Learning the topography—that is, the texture—of your
breasts is vitally important in the early detection of breast
cancer. Statistics tell us there is a greater than 1 in 10
chance that a woman will develop breast cancer in her lifetime
and that over one million women will find lumps
in their breasts—reason enough to perform breast self-examination
(BSE). BSE could be the key to the early detection of breast cancer.
Women over the age of 20 should perform BSE on a monthly basis
and it is never too late to learn to perform breast self-examination.
Breast self-examination is intended to help you become familiar
with the texture of your breasts. Knowing how your breasts normally
feel will better enable you to notice any changes or abnormalities
in the future. The detection of breast cancer
typically consists of BSE, mammography
and clinical breast examination. Whether
breast self-examination can reduce the number of deaths to breast
cancer has been the subject of debate, which is why you should
never rely on BSE as a substitute for mammography and clinical
breast examination. Although BSE is simple to perform, it is also
the least reliable method for detecting breast disease. Because
of this, BSE should be used in combination with mammography and
clinical breast examination.
Clinical breast examination by a
health care professional should be performed at least every three
years after age 20 and every year after age 40. Mammography
should be done every year starting at age 40. If you are under
40 with either a family history of breast cancer or other concerns
about your personal risk, your doctor will be able to tell you
when to start getting mammograms and how often to have them.
How to perform BSE
Breast self-examination takes only a few minutes, and it could
well be the best time investment of your lifetime. Learn how to
perform BSE and commit to doing BSE regularly.
Breast self-examination should be performed monthly and at the
same time each month. If you are still menstruating, it's recommended
that BSE be performed the week (2 to 5 days) after the end of
your period. It's during this time that your breasts will be the
least tender. If your periods are irregular, or if you are pregnant
or post-menopausal, try to perform BSE on the same date each month.
If you are breastfeeding, BSE should be done after the breasts
Performing breast self-examination is done in two steps. First,
look at your breasts. Then, feel them.
Looking: visual examination
During the visual examination, you are looking for changes in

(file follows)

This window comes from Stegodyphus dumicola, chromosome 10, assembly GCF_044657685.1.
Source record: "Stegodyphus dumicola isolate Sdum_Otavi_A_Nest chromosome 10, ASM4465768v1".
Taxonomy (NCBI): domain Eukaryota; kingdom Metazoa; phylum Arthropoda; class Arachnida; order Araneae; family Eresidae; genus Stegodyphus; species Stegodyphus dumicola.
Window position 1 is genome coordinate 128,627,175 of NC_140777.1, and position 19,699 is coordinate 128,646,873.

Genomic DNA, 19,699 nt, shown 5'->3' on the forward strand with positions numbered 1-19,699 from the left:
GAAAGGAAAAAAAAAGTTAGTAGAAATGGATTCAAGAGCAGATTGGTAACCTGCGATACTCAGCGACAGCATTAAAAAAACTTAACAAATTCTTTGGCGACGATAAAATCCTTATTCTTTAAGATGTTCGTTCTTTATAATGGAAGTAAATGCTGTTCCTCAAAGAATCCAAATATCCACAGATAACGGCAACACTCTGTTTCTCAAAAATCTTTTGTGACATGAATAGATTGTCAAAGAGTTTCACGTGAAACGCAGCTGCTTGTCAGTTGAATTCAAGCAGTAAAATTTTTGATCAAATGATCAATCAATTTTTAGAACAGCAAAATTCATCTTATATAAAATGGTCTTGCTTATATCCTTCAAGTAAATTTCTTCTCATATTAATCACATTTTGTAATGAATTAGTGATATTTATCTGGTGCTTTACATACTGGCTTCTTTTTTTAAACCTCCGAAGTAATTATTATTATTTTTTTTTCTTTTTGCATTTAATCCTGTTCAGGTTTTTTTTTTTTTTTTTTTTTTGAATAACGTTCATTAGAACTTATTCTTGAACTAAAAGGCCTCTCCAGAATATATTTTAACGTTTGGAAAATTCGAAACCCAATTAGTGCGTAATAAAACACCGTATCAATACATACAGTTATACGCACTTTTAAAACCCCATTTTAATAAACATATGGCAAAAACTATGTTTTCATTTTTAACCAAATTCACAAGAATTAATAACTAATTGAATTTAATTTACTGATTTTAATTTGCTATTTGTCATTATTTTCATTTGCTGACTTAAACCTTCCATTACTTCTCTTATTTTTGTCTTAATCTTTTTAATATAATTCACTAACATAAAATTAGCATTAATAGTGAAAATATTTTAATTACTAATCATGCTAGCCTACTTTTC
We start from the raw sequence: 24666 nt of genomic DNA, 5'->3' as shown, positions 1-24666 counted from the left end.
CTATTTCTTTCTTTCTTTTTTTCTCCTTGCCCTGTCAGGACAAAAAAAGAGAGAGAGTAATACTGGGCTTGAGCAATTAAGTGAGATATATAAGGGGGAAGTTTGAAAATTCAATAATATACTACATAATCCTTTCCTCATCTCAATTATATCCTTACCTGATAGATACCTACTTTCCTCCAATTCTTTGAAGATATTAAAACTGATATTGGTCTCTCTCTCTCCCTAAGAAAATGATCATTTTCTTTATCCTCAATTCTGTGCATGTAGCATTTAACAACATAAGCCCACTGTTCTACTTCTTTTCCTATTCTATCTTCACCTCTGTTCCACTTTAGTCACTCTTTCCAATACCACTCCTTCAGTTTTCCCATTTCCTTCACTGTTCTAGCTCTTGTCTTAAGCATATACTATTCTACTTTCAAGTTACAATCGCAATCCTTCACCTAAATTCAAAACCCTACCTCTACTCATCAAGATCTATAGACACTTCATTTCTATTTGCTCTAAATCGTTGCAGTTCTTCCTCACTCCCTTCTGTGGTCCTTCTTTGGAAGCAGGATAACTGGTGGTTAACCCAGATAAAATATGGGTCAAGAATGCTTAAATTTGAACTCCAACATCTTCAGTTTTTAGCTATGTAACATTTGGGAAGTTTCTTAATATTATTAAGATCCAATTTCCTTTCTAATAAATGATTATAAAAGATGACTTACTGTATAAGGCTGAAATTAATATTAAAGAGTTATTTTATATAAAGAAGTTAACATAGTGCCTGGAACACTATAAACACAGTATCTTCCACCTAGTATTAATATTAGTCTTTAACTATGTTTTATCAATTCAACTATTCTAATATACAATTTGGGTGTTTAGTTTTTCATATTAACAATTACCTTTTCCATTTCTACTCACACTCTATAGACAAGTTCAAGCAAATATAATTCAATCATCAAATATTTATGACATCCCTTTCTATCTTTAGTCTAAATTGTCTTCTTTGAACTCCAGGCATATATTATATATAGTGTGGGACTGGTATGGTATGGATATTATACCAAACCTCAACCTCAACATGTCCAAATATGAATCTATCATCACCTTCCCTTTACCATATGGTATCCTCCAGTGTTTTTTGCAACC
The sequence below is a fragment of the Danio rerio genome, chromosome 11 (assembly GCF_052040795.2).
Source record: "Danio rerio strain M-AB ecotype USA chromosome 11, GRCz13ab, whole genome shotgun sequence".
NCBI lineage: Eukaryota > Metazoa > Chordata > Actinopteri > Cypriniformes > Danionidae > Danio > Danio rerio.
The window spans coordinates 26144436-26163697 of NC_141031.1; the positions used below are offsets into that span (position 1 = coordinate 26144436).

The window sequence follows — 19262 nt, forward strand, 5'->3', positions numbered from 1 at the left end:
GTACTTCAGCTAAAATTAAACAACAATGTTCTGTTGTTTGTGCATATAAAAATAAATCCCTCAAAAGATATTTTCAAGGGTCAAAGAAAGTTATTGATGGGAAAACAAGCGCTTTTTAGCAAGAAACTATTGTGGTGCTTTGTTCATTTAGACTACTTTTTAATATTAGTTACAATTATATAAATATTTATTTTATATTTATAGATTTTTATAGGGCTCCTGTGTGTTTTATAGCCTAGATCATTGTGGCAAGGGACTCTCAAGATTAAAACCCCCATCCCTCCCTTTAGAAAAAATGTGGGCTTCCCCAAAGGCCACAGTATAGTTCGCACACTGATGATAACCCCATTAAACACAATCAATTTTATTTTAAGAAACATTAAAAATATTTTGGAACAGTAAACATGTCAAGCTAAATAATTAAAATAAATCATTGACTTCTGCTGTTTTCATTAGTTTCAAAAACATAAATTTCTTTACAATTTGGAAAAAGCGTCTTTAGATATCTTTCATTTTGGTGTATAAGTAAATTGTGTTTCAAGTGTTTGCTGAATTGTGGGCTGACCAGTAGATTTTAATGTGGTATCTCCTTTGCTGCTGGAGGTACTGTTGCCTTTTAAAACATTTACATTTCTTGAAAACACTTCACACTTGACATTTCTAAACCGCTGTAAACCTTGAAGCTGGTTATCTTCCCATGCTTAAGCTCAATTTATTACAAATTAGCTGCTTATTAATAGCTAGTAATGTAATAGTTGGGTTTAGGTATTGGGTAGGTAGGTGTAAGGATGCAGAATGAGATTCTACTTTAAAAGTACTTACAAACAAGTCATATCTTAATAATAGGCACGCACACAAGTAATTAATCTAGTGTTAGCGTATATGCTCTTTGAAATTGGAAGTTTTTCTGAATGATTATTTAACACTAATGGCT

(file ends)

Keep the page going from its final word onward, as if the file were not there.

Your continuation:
each breast. Use a mirror wide enough to see your entire chest,
and check the shape and size of your breasts. Note the color and
texture of your skin, first with your arms down at your sides,
then with your arms raised above your head. Be sure to look at
yourself from both a frontal and a profile view.
The next step is to push down on your hips while turning your
shoulders in. This tightens the chest muscles. Examine your breasts
while standing with your hands on your hips. Then, bend forward
at the waist with your hands on your hips. Doing this will help
you spot dimpling or tugging at the skin or nipple caused by a
During the visual examination, you should be looking for:
- contour or symmetry
Is there a difference in the level between your nipples? Do
both breasts look symmetrical?
- skin discoloration or dimpling
- bumps or lumps
Normal lumpiness, particularly during the week before your period
is expected to start, will appear as very small and separate
lumps—much like the texture of an orange.
- sores or scaly skin
- discharge or puckering of the nipple
Touching: tactile examination
Regardless of the size of your breast, tactile examination is
the same. The only exception is that large-breasted women should
ensure they are seeing and feeling the entire breast and surrounding
area. They should lie on their side to check the outer half of
the breast. Keeping the hand on the nipple to mark the midline,
they can then roll onto their backs to examine the inner half
of the breast.
By the same token, small or thin women should be sure they can
tell whether any hard lump they may feel is a rib bone or an actual
Tactile examination is performed most effectively while lying
down. Begin by placing a folded towel or pillow under the shoulder